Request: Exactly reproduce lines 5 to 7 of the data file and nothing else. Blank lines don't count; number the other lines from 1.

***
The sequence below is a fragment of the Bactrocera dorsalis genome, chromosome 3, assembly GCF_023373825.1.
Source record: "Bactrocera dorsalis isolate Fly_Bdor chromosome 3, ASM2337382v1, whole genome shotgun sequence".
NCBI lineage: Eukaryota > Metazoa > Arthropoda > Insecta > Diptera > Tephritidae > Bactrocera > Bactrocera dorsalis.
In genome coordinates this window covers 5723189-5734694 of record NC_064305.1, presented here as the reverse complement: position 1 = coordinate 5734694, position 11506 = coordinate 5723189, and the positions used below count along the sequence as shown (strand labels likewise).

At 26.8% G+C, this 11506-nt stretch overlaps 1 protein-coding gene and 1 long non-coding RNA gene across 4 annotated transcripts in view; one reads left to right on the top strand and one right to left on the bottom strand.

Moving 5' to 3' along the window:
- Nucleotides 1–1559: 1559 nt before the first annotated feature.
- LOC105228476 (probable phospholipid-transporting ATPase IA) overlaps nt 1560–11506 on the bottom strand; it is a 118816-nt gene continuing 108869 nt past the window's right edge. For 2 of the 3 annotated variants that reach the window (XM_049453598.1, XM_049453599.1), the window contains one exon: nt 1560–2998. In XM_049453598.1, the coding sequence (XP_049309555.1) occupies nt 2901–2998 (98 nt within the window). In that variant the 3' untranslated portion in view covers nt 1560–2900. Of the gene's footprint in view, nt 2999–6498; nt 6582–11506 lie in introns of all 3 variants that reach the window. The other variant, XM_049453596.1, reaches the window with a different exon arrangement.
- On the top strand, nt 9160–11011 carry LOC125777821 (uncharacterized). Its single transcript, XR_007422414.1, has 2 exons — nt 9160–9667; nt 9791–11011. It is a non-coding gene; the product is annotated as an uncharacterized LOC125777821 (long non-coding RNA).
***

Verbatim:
At 26.8% G+C, this 11506-nt stretch overlaps 1 protein-coding gene and 1 long non-coding RNA gene across 4 annotated transcripts in view; one reads left to right on the top strand and one right to left on the bottom strand.

Moving 5' to 3' along the window:
- Nucleotides 1–1559: 1559 nt before the first annotated feature.